My dad begged, forbade, warned and even tried to pay me not to get it, saying that I would regret it (Every time I see him now, he still asks me "do you regret that thing yet?")
My mom, even though she wasn't crazy about the idea either, supported me and came to the parlor with me and my best friend (who was also getting one done), had the artist explain the whole process to her and made sure it was clean and safe. After it was done she said that she was happy that I had gotten it in such a good size and place (it's about an inch and a half in diameter and about a third of the way up my forearm so that it's covered if I wear long sleeves) and that it was actually pretty nice!

A year later, she and I visited the parlor again because I had another design in mind. After I had filled out all the paperwork but before we got started, she pulled me aside and said "you know, you haven't put as much thought into this one as you did the last one...are you sure about this?" I realized that she was probably right and that the parlor would always be there if I decided that it really was right for me. It's something I'm still considering but I know that if she hadn't been as supportive as she was or had tried to blatantly tell me it was a bad idea, I would have rebelled and just gotten it done. Take note, parents!

MonkeyButt
09.16.10

From one mom to another, I'm proud of you! We can only control our "kids" so long and then we have to stand back and let them fly on their own. I'm not saying it's easy, or ever will be. My son turned 18 today. I am blessed to have a level headed, good hearted son. He hates drinking, smoking and drugs. I have offered to take him to get a tatoo if he wants one. I just figured I'd make the offer, and if he said yes, then I would be allowed to be part of his venture. I'd rather do that, then have him walk in one day and say, "Hey mom, guess what I got?!" All moms have their way of raising their kids, and we all just have to stick together. We have to just love our kids, support them in their decisions, advise if needed and wanted, and pray.

SolsMama
09.13.10

It sounds like your daughter went about her tattoo in the right way! Well planned and thought out. I see no reason why she would regret her piece of art, but rather love it with age! And by the time she starts having children, tattoo's will be the norm for her generation. My daughter loves her daddy's "cartoons" (aka his full sleeves on both arms). Being an open minded person, I would allow her to do what she will with her body when she turns 18. All I can do is tell her the POSSIBLE downsides and allow her to make her own assessment. Hopefully, by that time, tattoo's will be more excepted in more occupations so not "gettting the job" will be a thing of the past. A tattoo doens't make the person, personality and attitude do!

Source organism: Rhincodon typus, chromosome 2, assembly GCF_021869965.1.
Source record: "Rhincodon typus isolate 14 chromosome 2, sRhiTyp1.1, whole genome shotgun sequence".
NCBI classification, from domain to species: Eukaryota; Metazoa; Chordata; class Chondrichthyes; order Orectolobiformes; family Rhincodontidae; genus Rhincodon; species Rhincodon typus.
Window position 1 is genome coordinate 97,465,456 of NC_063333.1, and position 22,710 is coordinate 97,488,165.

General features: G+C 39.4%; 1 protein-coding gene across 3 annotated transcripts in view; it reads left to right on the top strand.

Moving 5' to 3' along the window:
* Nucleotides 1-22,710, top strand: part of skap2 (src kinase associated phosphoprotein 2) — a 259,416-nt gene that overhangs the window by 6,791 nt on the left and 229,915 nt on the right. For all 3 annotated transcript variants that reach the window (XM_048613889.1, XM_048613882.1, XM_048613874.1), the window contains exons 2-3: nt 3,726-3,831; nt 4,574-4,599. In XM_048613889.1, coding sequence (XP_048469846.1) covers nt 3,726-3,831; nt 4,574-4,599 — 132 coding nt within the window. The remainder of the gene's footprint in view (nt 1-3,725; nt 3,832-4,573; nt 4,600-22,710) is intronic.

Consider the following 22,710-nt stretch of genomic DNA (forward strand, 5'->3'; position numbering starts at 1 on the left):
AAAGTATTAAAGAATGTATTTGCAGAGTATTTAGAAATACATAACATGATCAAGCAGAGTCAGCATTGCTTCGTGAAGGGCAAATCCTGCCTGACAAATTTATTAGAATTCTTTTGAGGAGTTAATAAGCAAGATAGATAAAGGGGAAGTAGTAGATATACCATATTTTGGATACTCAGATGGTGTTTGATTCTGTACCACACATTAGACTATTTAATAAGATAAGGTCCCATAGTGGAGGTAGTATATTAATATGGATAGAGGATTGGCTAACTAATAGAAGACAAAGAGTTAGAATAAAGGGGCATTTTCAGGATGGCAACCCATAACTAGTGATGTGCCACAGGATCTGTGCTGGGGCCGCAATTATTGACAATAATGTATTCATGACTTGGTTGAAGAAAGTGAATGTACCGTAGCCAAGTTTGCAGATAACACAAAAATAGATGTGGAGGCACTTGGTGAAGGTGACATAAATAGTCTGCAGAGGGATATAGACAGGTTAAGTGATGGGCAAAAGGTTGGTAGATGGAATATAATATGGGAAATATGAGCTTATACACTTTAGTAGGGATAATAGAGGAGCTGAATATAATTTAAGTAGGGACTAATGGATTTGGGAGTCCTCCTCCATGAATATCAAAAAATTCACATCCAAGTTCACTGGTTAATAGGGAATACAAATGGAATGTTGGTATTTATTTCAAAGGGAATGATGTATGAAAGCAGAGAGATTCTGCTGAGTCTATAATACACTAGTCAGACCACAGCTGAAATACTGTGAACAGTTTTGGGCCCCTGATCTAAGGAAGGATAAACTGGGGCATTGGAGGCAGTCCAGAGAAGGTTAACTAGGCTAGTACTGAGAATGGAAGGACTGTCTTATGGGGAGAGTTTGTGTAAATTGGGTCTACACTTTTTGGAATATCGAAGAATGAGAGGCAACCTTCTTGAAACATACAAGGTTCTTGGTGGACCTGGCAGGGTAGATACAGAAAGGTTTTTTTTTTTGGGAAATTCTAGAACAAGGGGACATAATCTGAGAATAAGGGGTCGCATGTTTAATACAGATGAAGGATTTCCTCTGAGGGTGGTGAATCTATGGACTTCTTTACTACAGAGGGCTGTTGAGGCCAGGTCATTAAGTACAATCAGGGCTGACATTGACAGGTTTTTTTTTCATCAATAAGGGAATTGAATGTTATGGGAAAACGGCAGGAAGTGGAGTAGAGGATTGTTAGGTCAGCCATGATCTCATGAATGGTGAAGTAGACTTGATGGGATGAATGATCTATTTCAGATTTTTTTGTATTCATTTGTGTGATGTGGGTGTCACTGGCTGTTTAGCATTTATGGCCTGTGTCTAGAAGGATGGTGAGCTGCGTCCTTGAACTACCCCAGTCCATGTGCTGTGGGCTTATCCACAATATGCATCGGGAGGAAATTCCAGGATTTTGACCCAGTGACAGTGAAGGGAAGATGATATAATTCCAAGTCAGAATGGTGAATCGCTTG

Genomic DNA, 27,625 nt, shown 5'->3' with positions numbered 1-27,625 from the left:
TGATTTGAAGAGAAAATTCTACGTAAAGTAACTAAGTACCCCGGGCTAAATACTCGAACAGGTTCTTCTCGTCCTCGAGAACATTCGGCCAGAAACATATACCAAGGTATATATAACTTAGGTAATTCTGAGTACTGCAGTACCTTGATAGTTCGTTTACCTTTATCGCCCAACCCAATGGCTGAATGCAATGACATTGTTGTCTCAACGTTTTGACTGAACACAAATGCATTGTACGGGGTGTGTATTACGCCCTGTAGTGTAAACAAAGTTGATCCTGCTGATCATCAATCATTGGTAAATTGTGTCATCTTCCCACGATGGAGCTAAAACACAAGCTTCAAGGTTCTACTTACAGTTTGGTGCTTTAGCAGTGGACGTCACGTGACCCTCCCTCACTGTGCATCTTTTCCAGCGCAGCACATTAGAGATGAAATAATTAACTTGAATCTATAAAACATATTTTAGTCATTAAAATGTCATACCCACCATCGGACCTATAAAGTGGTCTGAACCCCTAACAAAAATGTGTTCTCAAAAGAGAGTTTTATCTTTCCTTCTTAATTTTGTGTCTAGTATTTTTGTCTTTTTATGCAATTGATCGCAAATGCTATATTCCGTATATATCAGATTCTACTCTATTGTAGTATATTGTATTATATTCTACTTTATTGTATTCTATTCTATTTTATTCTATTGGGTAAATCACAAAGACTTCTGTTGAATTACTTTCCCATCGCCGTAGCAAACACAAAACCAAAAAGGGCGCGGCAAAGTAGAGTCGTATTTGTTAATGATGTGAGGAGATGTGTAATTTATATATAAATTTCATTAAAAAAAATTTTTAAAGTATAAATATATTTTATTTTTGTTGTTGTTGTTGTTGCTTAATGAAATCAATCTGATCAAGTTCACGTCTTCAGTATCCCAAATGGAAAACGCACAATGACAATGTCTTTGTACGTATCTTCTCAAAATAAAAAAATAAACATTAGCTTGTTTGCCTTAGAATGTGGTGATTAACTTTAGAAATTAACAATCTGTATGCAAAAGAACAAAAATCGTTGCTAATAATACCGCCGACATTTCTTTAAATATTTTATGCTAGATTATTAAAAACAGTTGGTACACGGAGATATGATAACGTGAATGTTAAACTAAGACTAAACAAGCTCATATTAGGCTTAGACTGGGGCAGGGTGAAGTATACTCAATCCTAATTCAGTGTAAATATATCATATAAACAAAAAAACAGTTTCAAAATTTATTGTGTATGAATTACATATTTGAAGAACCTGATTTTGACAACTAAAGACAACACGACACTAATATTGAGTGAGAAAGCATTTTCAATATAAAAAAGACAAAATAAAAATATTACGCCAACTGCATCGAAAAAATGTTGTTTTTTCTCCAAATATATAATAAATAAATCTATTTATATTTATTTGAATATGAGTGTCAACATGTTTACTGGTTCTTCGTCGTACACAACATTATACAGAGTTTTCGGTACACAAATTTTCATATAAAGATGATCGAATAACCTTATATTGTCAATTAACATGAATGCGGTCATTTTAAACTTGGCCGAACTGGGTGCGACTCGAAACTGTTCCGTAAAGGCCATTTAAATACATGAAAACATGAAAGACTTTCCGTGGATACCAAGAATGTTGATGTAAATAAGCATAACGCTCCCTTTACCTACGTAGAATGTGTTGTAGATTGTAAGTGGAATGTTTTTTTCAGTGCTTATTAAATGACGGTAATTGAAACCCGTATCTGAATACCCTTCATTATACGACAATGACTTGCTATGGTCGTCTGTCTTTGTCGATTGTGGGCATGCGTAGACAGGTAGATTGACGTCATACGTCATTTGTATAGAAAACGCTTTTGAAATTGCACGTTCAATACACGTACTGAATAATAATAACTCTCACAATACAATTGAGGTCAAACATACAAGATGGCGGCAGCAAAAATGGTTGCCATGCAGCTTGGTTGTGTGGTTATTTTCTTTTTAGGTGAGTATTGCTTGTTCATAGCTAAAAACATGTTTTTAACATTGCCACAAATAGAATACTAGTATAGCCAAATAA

WhereParentsTalk
09.10.10

Good article! Best of luck to you on this new post 18-year old parenting path :)

http://www.whereparentstalk.com

genymom
09.08.10

I have to share this: My mom was brilliant regarding tattoos and being 18. She certainly could not change the laws regarding how old we could be and get tattoos, but she knew how to make sure that we didn't get one. She basically told us that if we ever wanted to see a dime of her money for college, we would not dare get a tattoo. She told us that the day we graduated college and were financially independent, that we could cover our bodies in tattoos if we wanted. I think she knew the secret...that when you are 18 you want a tattoo really badly...but that when you are 22, the desire is not so strong. I have to say, my wise mother did indeed end up with 4 grown and high-achieving children that are all tattoo free!

genymom
09.08.10

I have to share this: My mom was brilliant regarding tattoos and being 18. She certainly could not change the laws regarding how old we could be and get tattoos, but she knew how to make sure that we didn't get one. She basically told us that if we ever wanted to see a dime of her money for college, we would not dare get a tattoo. She told us that the day we graduated college and were financially independent, that we could cover our bodies in tattoos if we wanted. I think she knew the secret...that when you are 18 you want a tattoo really badly...but that when you are 22, the desire is not so strong. I have to say, my wise mother did indeed end up with 4 grown and high-achieving children that are all tattoo free!

genymom
09.08.10

I have to share this: My mom was brilliant regarding tattoos and being 18. She certainly could not change the laws regarding how old we could be and get tattoos, but she knew how to make sure that we didn't get one. She basically told us that if we ever wanted to see a dime of her money for college, we would not dare get a tattoo. She told us that the day we graduated college and were financially independent, that we could cover our bodies in tattoos if we wanted. I think she knew the secret...that when you are 18 you want a tattoo really badly...but that when you are 22, the desire is not so strong. I have to say, my wise mother did indeed end up with 4 grown and high-achieving children that are all tattoo free!